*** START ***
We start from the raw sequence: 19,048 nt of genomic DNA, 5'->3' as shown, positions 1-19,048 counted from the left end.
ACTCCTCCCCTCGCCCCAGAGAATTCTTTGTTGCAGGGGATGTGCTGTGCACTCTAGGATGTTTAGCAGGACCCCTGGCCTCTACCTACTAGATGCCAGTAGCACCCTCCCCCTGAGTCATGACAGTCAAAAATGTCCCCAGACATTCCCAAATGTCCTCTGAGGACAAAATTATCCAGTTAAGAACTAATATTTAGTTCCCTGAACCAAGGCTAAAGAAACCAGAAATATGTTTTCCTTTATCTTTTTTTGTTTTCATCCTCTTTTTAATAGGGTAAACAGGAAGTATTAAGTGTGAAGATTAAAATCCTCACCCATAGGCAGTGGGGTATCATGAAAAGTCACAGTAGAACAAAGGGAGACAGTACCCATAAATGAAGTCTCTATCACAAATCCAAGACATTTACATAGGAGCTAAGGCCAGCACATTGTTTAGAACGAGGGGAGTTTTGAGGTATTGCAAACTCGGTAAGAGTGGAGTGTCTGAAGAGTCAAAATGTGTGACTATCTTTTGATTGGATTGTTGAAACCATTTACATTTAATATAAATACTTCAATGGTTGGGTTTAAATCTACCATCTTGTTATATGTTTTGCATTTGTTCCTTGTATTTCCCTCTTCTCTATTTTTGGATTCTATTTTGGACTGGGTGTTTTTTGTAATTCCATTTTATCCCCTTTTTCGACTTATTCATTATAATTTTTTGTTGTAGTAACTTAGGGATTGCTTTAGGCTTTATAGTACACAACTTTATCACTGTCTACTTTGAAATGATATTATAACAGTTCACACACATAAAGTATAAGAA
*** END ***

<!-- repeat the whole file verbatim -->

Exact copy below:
We start from the raw sequence: 19,048 nt of genomic DNA, 5'->3' as shown, positions 1-19,048 counted from the left end.
ACTCCTCCCCTCGCCCCAGAGAATTCTTTGTTGCAGGGGATGTGCTGTGCACTCTAGGATGTTTAGCAGGACCCCTGGCCTCTACCTACTAGATGCCAGTAGCACCCTCCCCCTGAGTCATGACAGTCAAAAATGTCCCCAGACATTCCCAAATGTCCTCTGAGGACAAAATTATCCAGTTAAGAACTAATATTTAGTTCCCTGAACCAAGGCTAAAGAAACCAGAAATATGTTTTCCTTTATCTTTTTTTGTTTTCATCCTCTTTTTAATAGGGTAAACAGGAAGTATTAAGTGTGAAGATTAAAATCCTCACCCATAGGCAGTGGGGTATCATGAAAAGTCACAGTAGAACAAAGGGAGACAGTACCCATAAATGAAGTCTCTATCACAAATCCAAGACATTTACATAGGAGCTAAGGCCAGCACATTGTTTAGAACGAGGGGAGTTTTGAGGTATTGCAAACTCGGTAAGAGTGGAGTGTCTGAAGAGTCAAAATGTGTGACTATCTTTTGATTGGATTGTTGAAACCATTTACATTTAATATAAATACTTCAATGGTTGGGTTTAAATCTACCATCTTGTTATATGTTTTGCATTTGTTCCTTGTATTTCCCTCTTCTCTATTTTTGGATTCTATTTTGGACTGGGTGTTTTTTGTAATTCCATTTTATCCCCTTTTTCGACTTATTCATTATAATTTTTTGTTGTAGTAACTTAGGGATTGCTTTAGGCTTTATAGTACACAACTTTATCACTGTCTACTTTGAAATGATATTATAACAGTTCACACACATAAAGTATAAGAA